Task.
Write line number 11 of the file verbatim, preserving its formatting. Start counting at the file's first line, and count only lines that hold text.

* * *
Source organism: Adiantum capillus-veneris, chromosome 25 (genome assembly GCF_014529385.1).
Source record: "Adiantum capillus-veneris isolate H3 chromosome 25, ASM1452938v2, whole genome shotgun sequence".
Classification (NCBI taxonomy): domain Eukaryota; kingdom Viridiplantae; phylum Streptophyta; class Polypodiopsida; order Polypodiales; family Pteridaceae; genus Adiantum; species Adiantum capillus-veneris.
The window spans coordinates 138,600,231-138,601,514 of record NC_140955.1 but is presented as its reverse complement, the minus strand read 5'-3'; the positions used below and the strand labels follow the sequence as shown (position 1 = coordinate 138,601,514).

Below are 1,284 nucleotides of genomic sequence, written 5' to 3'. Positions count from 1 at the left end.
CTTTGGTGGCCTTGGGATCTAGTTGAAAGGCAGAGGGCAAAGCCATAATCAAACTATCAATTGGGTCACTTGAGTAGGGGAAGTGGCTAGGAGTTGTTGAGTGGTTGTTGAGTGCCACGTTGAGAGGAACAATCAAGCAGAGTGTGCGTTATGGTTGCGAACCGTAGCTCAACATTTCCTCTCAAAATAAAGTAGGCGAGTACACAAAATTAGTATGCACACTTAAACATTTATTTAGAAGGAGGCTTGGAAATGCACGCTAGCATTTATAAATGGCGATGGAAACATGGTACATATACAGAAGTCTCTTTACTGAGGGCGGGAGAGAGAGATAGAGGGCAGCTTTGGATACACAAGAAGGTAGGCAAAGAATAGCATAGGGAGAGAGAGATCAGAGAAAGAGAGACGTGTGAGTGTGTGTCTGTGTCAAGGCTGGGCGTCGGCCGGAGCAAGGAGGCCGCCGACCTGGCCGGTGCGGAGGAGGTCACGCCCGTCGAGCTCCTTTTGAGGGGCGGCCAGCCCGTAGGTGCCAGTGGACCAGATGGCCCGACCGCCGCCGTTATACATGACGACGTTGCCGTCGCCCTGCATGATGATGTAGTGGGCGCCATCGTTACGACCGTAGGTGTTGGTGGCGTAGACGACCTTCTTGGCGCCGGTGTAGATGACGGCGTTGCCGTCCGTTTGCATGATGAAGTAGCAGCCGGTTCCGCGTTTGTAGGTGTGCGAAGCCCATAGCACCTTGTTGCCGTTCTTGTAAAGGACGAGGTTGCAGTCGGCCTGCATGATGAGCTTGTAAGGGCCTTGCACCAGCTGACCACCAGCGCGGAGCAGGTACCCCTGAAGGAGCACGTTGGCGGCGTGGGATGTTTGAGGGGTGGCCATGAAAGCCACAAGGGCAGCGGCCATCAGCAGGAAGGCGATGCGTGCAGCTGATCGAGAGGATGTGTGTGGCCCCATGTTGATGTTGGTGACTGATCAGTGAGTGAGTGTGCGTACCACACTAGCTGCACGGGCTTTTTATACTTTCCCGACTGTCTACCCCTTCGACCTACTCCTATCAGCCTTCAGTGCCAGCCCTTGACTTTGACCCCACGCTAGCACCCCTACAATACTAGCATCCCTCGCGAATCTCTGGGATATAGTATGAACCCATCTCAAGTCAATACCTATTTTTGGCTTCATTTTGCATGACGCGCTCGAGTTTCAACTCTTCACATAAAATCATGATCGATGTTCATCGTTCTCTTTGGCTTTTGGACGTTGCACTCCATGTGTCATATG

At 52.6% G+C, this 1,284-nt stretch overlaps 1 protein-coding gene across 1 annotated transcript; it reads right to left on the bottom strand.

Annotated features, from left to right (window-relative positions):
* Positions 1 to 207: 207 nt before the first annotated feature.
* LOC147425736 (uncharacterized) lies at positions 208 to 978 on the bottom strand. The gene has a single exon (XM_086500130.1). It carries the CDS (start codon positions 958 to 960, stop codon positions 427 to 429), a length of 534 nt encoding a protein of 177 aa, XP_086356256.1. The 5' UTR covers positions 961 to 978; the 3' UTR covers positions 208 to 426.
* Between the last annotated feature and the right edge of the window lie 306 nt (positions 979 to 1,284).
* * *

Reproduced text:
* Between the last annotated feature and the right edge of the window lie 306 nt (positions 979 to 1,284).